ITD’s employee-driven program solicits improvements from employees statewide.

After interviewing Ness April 12, Harvard was impressed. “We definitely think there’s at least one article we could write about your organization, perhaps more,” said Jessica Engelman, editor of the Harvard Kennedy School’s Government Innovators Network newsletter. Engelman said an article would likely be published after June, once the university slows down a bit for the summer.

An “Operational Excellence” column and one called “Better, Faster, Cheaper” were specifically mentioned as possibilities.

Looking back on a historic, record-setting winter

Plow

The 2016/2017 winter and spring across Idaho will likely be remembered for its intensity on all fronts-from snow to floods to the damage left in its wake. In this edition of ITD in Motion, Jennifer Gonzalez talked to our crews on the front line about their experiences battling every challenge Mother Nature has thrown our way.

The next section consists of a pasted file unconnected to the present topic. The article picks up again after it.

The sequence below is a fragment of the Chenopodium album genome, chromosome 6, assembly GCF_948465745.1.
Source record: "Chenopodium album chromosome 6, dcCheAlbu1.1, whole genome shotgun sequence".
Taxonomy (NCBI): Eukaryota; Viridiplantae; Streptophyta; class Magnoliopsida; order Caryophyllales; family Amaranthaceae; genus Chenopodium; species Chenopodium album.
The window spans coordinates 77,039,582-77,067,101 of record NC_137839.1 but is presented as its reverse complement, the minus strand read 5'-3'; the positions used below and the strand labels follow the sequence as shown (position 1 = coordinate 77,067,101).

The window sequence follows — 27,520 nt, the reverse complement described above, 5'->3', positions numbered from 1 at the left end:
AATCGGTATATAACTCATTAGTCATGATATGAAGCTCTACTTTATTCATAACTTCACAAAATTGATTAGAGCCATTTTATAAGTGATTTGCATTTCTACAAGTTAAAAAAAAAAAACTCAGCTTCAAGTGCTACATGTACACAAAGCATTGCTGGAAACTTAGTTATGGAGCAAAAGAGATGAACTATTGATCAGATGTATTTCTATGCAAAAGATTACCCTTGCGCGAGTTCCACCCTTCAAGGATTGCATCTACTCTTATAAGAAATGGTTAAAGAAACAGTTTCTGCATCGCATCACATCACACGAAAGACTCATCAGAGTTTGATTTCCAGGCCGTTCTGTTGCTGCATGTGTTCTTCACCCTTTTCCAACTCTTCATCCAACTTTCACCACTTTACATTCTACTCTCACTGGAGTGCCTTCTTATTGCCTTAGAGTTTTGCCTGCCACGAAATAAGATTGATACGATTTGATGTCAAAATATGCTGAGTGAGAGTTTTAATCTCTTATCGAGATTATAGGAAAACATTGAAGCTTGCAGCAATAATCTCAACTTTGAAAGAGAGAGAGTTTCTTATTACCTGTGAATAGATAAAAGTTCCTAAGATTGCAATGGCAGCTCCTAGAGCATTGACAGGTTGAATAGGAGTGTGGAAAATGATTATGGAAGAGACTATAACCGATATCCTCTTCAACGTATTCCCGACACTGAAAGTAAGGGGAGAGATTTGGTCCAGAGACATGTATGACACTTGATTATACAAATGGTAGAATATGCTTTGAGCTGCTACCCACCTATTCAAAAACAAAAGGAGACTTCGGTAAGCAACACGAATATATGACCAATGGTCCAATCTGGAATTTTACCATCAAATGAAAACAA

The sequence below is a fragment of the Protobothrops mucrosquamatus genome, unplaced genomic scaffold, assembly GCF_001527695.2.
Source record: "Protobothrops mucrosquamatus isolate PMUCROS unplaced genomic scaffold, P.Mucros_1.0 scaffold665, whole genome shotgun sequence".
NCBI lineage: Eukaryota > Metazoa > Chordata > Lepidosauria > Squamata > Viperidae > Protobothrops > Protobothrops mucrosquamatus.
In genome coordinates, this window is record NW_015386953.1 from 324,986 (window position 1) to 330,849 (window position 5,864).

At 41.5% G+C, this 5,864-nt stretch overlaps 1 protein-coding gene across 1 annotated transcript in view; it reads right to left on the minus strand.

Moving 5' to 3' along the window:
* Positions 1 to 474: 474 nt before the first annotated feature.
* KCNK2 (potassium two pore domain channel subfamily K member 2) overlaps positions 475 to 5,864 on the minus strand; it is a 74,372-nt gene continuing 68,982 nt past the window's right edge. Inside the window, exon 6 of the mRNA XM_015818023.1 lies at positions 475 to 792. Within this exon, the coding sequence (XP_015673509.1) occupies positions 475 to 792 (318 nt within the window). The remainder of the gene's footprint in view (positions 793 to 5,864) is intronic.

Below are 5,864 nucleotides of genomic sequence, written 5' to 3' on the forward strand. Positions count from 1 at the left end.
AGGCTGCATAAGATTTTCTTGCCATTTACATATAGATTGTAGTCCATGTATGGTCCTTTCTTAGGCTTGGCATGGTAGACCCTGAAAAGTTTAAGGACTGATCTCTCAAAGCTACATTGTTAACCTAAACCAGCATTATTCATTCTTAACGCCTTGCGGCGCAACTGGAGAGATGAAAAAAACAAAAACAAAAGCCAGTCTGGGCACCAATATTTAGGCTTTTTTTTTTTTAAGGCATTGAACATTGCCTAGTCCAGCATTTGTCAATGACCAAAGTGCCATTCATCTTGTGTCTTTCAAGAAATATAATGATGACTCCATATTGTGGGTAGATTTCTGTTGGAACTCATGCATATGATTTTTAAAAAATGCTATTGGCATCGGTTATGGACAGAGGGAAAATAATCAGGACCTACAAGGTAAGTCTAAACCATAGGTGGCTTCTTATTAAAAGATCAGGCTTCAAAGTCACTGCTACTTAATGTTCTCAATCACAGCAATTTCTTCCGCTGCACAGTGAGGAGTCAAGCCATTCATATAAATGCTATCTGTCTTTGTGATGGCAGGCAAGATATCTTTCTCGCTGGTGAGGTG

McGrath selected as new Chief Operations Officer

ITD Director Ness announced on Wednesday, March 1 that Travis McGrath has been selected as ITD’s new Chief Operations Officer following a thorough national search during the last several months. He is expected to start in late March.

Travis comes to ITD from the private sector. He has been the Pacific Northwest and Alaska “Operations Leader” at Golder Associates the past seven years and with the company for nearly 20 years.

“What stood out about Travis was his ability as a strong communicator and consensus builder, his strong decision-making experience and his understanding of the engineering side of operations, along with his diverse business background,” said Director Ness. “Travis has shown a history of setting the vision and holding those around him accountable throughout his career.”

Travis said he’s excited to move from Seattle area to serve ITD and the people of Idaho. He plans to begin this new chapter of his career at the end of March.